The NAM has been working on infrastructure issues for some time now, recognizing that limited capacity and uncertain reliability can seriously hinder economic growth. Speaking last October at the Minnesota Manufacturing Summit, NAM President John Engler called for bipartisan cooperation to address the country’s transportation and shipping needs.
The competitive reasons are obvious. “USA Today” recently reported on China’s expansion of its airport facilities.
The country will spend $17.4 billion over the next five years to build 42 airports in cities stretching from the Russian border in the northeast to the high Tibetan plateau in the southwest. Chinese planners have orders to expand 73 airports and to move 11.
A terminal being built in Beijing is seven stories high and 2.4 miles long —the world’s largest airport terminal when it opens to greet Olympic visitors in 2008.
Infrastructure is particularly important to states like Minnesota in the middle of the country, which must ship their products out-of-state, and increasingly, are exporting their goods abroad.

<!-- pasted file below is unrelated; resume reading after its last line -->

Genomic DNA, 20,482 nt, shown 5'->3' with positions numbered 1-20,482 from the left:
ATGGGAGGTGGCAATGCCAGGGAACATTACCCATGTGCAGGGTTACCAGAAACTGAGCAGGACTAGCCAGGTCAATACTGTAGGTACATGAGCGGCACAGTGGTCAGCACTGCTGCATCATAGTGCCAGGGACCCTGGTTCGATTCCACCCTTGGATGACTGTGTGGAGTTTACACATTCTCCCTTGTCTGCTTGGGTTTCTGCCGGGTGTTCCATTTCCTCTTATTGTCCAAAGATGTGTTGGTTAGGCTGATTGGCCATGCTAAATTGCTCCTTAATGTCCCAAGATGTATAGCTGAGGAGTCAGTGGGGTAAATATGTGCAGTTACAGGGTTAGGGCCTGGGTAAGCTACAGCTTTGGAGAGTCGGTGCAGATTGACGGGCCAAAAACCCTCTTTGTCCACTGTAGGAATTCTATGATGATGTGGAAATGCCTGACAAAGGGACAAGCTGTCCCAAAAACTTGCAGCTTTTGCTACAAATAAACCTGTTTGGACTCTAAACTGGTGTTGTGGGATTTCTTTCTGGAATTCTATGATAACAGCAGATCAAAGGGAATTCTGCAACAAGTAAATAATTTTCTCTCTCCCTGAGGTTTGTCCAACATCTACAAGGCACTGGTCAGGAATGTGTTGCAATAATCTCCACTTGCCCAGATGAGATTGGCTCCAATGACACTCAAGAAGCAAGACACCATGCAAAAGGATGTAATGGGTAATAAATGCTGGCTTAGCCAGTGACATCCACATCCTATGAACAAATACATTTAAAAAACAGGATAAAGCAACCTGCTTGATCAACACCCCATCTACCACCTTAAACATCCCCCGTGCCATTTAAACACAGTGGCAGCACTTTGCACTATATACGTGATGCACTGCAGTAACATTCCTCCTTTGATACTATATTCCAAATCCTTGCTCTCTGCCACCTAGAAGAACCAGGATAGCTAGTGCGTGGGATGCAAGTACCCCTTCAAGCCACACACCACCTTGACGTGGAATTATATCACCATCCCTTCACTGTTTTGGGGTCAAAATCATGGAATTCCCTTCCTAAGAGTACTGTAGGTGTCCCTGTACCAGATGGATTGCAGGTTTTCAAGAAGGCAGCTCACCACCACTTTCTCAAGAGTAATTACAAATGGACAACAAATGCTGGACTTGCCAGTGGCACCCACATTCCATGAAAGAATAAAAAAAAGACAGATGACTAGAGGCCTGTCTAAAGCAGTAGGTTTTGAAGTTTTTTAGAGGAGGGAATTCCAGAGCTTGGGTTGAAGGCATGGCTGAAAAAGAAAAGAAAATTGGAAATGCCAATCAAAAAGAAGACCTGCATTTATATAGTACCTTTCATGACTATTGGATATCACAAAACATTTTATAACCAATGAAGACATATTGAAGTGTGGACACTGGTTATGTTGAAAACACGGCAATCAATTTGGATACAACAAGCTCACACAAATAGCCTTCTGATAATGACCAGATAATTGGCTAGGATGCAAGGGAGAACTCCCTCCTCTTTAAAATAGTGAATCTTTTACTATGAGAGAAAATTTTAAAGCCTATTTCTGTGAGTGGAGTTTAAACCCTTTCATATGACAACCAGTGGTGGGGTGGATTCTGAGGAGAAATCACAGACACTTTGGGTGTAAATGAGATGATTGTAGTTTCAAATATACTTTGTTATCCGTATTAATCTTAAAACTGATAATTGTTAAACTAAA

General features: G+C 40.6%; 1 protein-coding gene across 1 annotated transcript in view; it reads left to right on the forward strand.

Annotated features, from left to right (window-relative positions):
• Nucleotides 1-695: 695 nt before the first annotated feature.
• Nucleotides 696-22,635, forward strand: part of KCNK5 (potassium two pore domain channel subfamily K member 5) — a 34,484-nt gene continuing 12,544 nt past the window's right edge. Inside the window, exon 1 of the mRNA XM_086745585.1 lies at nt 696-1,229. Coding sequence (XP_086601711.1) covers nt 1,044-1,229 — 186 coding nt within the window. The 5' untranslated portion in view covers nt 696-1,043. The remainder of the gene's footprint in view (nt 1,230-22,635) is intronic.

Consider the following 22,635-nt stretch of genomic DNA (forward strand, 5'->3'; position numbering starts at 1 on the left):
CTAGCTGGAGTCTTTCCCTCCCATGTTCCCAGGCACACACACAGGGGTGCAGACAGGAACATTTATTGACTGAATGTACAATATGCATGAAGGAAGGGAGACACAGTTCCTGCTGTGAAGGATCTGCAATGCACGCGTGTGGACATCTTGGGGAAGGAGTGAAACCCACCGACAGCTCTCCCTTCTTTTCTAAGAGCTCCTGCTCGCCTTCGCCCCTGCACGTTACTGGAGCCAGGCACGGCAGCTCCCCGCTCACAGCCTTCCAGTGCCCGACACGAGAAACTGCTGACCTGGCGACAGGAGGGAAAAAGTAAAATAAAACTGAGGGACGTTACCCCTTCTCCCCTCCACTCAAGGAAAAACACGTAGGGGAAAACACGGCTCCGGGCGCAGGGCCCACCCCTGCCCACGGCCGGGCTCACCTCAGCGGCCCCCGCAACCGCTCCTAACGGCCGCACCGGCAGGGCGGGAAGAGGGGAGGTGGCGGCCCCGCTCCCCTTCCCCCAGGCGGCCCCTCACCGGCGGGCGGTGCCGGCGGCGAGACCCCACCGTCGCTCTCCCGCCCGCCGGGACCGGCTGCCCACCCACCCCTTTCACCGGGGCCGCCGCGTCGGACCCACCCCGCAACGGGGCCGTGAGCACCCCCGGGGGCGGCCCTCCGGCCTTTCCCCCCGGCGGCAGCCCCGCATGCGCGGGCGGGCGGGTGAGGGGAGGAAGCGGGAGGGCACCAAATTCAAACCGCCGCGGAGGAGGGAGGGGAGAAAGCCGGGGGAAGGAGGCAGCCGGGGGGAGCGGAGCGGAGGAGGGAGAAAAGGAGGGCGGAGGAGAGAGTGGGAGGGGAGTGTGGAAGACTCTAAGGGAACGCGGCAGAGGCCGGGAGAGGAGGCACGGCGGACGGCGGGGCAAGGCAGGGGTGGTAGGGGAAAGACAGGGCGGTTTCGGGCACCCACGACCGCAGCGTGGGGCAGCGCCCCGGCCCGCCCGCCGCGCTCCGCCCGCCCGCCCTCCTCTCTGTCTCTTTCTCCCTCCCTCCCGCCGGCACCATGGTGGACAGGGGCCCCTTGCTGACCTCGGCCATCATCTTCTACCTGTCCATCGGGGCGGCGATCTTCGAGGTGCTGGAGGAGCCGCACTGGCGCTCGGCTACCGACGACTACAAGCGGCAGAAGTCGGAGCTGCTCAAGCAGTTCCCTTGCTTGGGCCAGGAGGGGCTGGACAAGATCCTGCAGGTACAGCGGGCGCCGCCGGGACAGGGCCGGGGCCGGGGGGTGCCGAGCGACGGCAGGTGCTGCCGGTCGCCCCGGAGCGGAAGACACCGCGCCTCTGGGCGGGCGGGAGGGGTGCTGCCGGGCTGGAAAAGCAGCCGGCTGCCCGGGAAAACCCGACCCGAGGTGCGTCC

Last week’s fatal bridge collapse has, tragically, only reinforced the need to act in a serious way on infrastructure. Committed to a positive contribution to the debate — to positive action — the NAM today announced formation of a coalition, the Alliance for Improving America’s Infrastructure. Governor Engler explained the coalition’s goals on the radio today.
As horrible as the bridge tragedy in Minnesota was, it really brought home the importance of a reliable infrastructure. Roads, bridges, airports, harbors: They’re the foundation of a strong economy for any nation. But we’ve now seen that they’re also a matter of life and death. That’s why the NAM is forming a coalition to work on a national infrastructure strategy. Plans are coming out of the Congress, out of the Department of Transportation, but manufacturers’ expertise is necessary. We’ve got incredible experience and knowledge that we can draw on when it comes to infrastructure. We need a modern, reliable and safe infrastructure, not just for the economy, but for the safety of our citizens.
Much more to come on this in the days ahead.
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